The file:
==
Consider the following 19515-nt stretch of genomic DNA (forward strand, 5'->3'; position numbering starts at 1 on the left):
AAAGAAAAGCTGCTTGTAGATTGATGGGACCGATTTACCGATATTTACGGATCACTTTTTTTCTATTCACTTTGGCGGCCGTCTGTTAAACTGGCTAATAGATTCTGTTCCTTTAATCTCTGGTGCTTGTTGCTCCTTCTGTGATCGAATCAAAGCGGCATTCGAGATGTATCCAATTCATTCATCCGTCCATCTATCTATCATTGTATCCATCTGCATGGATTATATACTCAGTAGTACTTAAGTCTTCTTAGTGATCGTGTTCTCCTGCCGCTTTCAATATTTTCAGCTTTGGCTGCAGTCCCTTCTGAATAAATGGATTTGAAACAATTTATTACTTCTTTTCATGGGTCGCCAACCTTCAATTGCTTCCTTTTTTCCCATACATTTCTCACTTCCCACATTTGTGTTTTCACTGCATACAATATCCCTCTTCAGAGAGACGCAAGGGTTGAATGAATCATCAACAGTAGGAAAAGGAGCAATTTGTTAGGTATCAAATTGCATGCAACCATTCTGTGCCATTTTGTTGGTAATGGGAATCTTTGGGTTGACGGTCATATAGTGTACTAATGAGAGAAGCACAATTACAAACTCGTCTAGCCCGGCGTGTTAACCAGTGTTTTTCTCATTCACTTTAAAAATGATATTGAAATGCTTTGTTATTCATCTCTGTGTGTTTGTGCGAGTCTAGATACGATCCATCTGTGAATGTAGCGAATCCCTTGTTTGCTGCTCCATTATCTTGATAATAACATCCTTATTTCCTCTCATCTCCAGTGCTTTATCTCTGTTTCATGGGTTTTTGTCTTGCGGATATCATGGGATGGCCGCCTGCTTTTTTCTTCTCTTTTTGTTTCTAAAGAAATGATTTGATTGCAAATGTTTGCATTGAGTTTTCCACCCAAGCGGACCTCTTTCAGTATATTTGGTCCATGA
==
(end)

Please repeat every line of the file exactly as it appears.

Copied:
Consider the following 19515-nt stretch of genomic DNA (forward strand, 5'->3'; position numbering starts at 1 on the left):
AAAGAAAAGCTGCTTGTAGATTGATGGGACCGATTTACCGATATTTACGGATCACTTTTTTTCTATTCACTTTGGCGGCCGTCTGTTAAACTGGCTAATAGATTCTGTTCCTTTAATCTCTGGTGCTTGTTGCTCCTTCTGTGATCGAATCAAAGCGGCATTCGAGATGTATCCAATTCATTCATCCGTCCATCTATCTATCATTGTATCCATCTGCATGGATTATATACTCAGTAGTACTTAAGTCTTCTTAGTGATCGTGTTCTCCTGCCGCTTTCAATATTTTCAGCTTTGGCTGCAGTCCCTTCTGAATAAATGGATTTGAAACAATTTATTACTTCTTTTCATGGGTCGCCAACCTTCAATTGCTTCCTTTTTTCCCATACATTTCTCACTTCCCACATTTGTGTTTTCACTGCATACAATATCCCTCTTCAGAGAGACGCAAGGGTTGAATGAATCATCAACAGTAGGAAAAGGAGCAATTTGTTAGGTATCAAATTGCATGCAACCATTCTGTGCCATTTTGTTGGTAATGGGAATCTTTGGGTTGACGGTCATATAGTGTACTAATGAGAGAAGCACAATTACAAACTCGTCTAGCCCGGCGTGTTAACCAGTGTTTTTCTCATTCACTTTAAAAATGATATTGAAATGCTTTGTTATTCATCTCTGTGTGTTTGTGCGAGTCTAGATACGATCCATCTGTGAATGTAGCGAATCCCTTGTTTGCTGCTCCATTATCTTGATAATAACATCCTTATTTCCTCTCATCTCCAGTGCTTTATCTCTGTTTCATGGGTTTTTGTCTTGCGGATATCATGGGATGGCCGCCTGCTTTTTTCTTCTCTTTTTGTTTCTAAAGAAATGATTTGATTGCAAATGTTTGCATTGAGTTTTCCACCCAAGCGGACCTCTTTCAGTATATTTGGTCCATGA